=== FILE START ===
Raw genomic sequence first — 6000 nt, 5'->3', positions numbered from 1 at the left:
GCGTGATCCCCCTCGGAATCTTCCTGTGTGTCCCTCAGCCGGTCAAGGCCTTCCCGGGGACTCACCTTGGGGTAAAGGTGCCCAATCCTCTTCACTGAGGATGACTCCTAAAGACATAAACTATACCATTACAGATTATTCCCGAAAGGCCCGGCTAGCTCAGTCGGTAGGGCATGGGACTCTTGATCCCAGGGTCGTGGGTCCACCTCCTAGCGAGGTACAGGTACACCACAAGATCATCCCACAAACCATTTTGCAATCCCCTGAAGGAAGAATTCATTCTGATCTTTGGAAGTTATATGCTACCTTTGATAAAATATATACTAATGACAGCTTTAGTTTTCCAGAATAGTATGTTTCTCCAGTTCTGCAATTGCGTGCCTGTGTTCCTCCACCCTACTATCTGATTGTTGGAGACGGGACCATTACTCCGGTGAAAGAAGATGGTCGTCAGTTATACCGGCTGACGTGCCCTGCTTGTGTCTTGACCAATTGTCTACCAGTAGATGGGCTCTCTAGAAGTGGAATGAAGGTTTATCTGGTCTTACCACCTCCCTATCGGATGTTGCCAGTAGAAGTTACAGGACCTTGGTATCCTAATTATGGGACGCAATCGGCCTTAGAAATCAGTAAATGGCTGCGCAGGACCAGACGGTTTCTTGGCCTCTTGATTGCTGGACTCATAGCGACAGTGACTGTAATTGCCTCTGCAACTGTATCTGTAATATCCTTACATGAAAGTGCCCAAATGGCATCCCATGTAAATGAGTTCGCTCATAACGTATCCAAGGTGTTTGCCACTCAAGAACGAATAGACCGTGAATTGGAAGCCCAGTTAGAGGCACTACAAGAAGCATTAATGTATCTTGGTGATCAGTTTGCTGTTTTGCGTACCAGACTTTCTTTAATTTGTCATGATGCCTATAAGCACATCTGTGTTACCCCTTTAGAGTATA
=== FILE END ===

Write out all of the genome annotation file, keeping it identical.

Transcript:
Raw genomic sequence first — 6000 nt, 5'->3', positions numbered from 1 at the left:
GCGTGATCCCCCTCGGAATCTTCCTGTGTGTCCCTCAGCCGGTCAAGGCCTTCCCGGGGACTCACCTTGGGGTAAAGGTGCCCAATCCTCTTCACTGAGGATGACTCCTAAAGACATAAACTATACCATTACAGATTATTCCCGAAAGGCCCGGCTAGCTCAGTCGGTAGGGCATGGGACTCTTGATCCCAGGGTCGTGGGTCCACCTCCTAGCGAGGTACAGGTACACCACAAGATCATCCCACAAACCATTTTGCAATCCCCTGAAGGAAGAATTCATTCTGATCTTTGGAAGTTATATGCTACCTTTGATAAAATATATACTAATGACAGCTTTAGTTTTCCAGAATAGTATGTTTCTCCAGTTCTGCAATTGCGTGCCTGTGTTCCTCCACCCTACTATCTGATTGTTGGAGACGGGACCATTACTCCGGTGAAAGAAGATGGTCGTCAGTTATACCGGCTGACGTGCCCTGCTTGTGTCTTGACCAATTGTCTACCAGTAGATGGGCTCTCTAGAAGTGGAATGAAGGTTTATCTGGTCTTACCACCTCCCTATCGGATGTTGCCAGTAGAAGTTACAGGACCTTGGTATCCTAATTATGGGACGCAATCGGCCTTAGAAATCAGTAAATGGCTGCGCAGGACCAGACGGTTTCTTGGCCTCTTGATTGCTGGACTCATAGCGACAGTGACTGTAATTGCCTCTGCAACTGTATCTGTAATATCCTTACATGAAAGTGCCCAAATGGCATCCCATGTAAATGAGTTCGCTCATAACGTATCCAAGGTGTTTGCCACTCAAGAACGAATAGACCGTGAATTGGAAGCCCAGTTAGAGGCACTACAAGAAGCATTAATGTATCTTGGTGATCAGTTTGCTGTTTTGCGTACCAGACTTTCTTTAATTTGTCATGATGCCTATAAGCACATCTGTGTTACCCCTTTAGAGTATA